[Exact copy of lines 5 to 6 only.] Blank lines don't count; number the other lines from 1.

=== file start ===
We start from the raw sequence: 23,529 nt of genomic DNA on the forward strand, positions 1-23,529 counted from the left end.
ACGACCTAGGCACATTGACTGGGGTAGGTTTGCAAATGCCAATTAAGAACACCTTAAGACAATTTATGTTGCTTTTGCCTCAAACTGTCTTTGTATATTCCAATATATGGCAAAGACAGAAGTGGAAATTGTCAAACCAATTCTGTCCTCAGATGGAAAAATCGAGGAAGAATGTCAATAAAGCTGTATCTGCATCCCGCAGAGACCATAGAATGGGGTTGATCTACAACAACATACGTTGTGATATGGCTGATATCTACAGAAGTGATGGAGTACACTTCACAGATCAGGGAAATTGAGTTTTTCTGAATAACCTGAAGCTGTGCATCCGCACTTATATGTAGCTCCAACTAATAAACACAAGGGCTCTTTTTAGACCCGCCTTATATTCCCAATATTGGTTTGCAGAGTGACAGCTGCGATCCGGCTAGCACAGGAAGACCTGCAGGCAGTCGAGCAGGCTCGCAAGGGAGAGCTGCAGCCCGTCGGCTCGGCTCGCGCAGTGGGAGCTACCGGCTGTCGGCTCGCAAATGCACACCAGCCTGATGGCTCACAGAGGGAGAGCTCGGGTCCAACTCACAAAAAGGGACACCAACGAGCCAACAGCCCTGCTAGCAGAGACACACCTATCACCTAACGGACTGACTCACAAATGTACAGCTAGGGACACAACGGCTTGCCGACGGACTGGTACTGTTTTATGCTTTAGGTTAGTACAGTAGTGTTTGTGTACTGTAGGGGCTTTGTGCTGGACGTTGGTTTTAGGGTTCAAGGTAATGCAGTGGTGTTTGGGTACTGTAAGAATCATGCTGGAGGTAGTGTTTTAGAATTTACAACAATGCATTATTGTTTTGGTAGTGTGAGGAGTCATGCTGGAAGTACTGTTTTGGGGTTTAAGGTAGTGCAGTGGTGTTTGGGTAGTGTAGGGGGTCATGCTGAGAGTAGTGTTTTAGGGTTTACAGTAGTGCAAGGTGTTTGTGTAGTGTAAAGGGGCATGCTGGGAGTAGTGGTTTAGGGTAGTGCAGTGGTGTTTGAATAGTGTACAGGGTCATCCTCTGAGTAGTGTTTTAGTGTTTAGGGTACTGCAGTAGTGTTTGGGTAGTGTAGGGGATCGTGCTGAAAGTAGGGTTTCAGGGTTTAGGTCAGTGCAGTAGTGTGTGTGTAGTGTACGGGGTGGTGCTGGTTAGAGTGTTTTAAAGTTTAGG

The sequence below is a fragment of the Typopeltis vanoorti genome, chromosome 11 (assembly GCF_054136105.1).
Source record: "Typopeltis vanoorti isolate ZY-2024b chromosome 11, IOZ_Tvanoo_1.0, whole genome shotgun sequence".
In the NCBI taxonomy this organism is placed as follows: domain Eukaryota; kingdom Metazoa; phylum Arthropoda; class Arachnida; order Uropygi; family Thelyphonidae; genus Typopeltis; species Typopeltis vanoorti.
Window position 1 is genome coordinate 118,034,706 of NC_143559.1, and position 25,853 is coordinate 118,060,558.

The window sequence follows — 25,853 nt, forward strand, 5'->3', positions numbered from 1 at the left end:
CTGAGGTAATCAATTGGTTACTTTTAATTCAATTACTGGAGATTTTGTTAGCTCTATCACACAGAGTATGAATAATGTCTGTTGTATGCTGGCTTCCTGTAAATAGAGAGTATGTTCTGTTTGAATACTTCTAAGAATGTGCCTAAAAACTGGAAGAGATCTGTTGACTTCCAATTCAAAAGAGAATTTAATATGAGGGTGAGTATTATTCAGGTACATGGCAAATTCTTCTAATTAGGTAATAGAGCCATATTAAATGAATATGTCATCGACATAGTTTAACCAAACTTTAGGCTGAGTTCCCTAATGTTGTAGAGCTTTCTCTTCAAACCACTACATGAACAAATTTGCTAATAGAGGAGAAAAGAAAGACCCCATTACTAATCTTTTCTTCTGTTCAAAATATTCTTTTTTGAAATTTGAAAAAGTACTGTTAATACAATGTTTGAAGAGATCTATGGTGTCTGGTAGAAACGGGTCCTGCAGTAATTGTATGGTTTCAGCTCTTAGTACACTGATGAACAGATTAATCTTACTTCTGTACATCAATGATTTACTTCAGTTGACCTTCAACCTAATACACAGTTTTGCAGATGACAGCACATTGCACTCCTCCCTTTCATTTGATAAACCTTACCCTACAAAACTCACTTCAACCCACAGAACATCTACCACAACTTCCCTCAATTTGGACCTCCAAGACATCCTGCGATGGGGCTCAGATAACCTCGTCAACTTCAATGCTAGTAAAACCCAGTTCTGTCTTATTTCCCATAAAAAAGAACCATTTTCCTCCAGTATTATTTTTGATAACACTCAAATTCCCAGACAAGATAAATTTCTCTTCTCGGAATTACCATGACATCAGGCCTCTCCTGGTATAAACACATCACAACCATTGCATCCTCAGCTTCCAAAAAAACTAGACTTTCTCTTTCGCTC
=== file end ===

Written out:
In the NCBI taxonomy this organism is placed as follows: domain Eukaryota; kingdom Metazoa; phylum Arthropoda; class Arachnida; order Uropygi; family Thelyphonidae; genus Typopeltis; species Typopeltis vanoorti.
Window position 1 is genome coordinate 118,034,706 of NC_143559.1, and position 25,853 is coordinate 118,060,558.